Me (perhaps hugging child):  "That's so hard.  You really wanted that cookie."

Child (still crying): "I did. I do. Can I have one?" (hopefully)

Me (sympathetically):  "No.  No cookie."

Cue more crying, eventually leading to sadness - when he fully understands that the cookie is not forthcoming.  I'd offer comfort and any of my kids would accept it when they're crying sad tears.  And eventually, after feeling that sadness of futility (ie. they're sad because they simply cannot change the outcome to what they wanted), they would simply accept that there is no cookie coming before dinner.  They don't argue it any more b/c there's nothing to argue when it comes to a wall (of futility)...they just adapt to the inevitability of no cookie.

When our kids experience the sadness of futility, that is when they are able to adapt...perhaps after many such incidents, but that's how they truly adapt and know that they will survive the disappointments of their expectations and hopes.  This is a minor example, obviously, but it holds true in other situations equally well.

Sometime later, after the whole frustration and sadness thing is done (likely even on a different day), I might engage in conversation with my child again about that cookie when he and I are in a close moment.  In that moment, I might remind him of the cookie incident and offer him some rationale/head thought about it.  That's an ok moment in which to offer education, a moment in which he is able to process thought about it (because his emotions aren't heightened) and perhaps have some of that explanation sink in (or maybe not yet, maybe not until he's had more experience with futility).

I'll give you another example.

I don't always force my boys to play with Lizzie when she wants to be included - there are absolutely appropriate times for the kids to include everyone, in my opinion, but it definitely doesn't mean always, in our household.  Sometimes (regularly), even when she really, really wants to play with the boys, I'll allow the boys to play by themselves, effectively excluding Lizzie from that form of play.  She is often frustrated by that at first and pleads with me to allow her to play with them.  At that point, I could choose to offer her all kinds of rationale justifications for why I'm not going to allow it:  Sometimes boys and girls like to do different things; I'll just give them ten minutes and then you can join them; wouldn't you rather do something with me anyway; the boys haven't had much time together lately so I'm thinking it's a good idea to let them have some space right now; etc etc.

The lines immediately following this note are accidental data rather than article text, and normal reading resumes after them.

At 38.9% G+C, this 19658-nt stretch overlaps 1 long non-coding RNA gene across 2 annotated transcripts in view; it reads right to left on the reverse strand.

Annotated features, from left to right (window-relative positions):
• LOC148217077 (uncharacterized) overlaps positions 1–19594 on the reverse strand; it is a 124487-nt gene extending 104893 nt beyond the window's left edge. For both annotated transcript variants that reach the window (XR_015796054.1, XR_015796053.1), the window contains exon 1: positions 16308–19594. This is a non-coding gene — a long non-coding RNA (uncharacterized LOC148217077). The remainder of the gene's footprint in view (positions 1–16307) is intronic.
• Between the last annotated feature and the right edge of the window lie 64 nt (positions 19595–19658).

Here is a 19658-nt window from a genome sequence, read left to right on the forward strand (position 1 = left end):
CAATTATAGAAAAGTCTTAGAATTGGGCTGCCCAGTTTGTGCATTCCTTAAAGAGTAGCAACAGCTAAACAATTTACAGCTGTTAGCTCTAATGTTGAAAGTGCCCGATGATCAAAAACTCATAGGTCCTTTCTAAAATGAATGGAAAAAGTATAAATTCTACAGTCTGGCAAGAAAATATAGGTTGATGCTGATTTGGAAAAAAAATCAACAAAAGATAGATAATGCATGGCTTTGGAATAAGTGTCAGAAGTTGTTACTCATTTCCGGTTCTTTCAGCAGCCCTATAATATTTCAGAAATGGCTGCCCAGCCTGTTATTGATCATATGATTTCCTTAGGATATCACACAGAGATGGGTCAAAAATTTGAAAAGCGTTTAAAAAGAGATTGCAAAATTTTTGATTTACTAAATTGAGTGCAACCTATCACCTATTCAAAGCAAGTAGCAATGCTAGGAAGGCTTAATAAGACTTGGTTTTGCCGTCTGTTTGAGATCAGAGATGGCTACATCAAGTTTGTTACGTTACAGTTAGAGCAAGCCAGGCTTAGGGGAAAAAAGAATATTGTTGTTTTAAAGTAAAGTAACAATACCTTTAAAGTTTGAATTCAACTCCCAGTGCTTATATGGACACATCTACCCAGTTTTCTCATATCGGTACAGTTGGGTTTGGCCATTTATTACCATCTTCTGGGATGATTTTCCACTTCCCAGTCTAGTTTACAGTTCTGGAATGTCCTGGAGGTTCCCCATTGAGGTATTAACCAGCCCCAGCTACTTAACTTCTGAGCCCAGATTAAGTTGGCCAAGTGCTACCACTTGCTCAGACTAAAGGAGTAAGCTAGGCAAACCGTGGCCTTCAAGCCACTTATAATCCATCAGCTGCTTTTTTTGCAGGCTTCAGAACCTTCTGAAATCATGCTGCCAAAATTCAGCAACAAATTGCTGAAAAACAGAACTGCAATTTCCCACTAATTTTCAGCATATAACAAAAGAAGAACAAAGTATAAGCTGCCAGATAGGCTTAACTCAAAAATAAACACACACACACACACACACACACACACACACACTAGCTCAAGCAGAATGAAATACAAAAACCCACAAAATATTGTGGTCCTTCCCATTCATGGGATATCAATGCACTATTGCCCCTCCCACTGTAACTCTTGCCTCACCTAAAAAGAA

But what I do instead, when faced with her pleas to know 'why' is simply say something like "because this is the boys' time to play" or "because that's what Mommy decided."  When her frustration dissolves or changes into tears of sadness, because she knows she can't change the outcome, that's when adaptation can take place over time.  She will learn (over time and with lots of experiences of futility) that she will survive being excluded, even though she doesn't like how it feels.  Talk about a life lesson to learn for later on, when some teenage girl excludes her from some activity or when a boyfriend breaks her heart.

At different points in time (not in the heat of the moment), Lizzie and I have had LOTS of discussions about why sometimes boys like to play by themselves, and I'm perfectly happy to engage her head with reasoning in those moments where we're sitting together having meaningful conversation.  This gives her time to process things in her own way, and to come to some understanding about it (even if she still doesn't like it).

Also, I find it interesting that a few months ago, I started hearing from various teachers in her life (Sunday School, gym class, etc) that Lizzie was becoming really good at including other kids in games, even pulling them off of the sidelines to make sure they were welcome to participate.  My theory is that she knew well how it felt to be left out and was going to extra effort to ensure others didn't have to feel that way.  She was developing a sense of compassion for such situations...and she had learned to accept my 'no' as being a 'no' and was able to learn how to do other fun things without always having her brothers at her beck and call.  Yay on all fronts.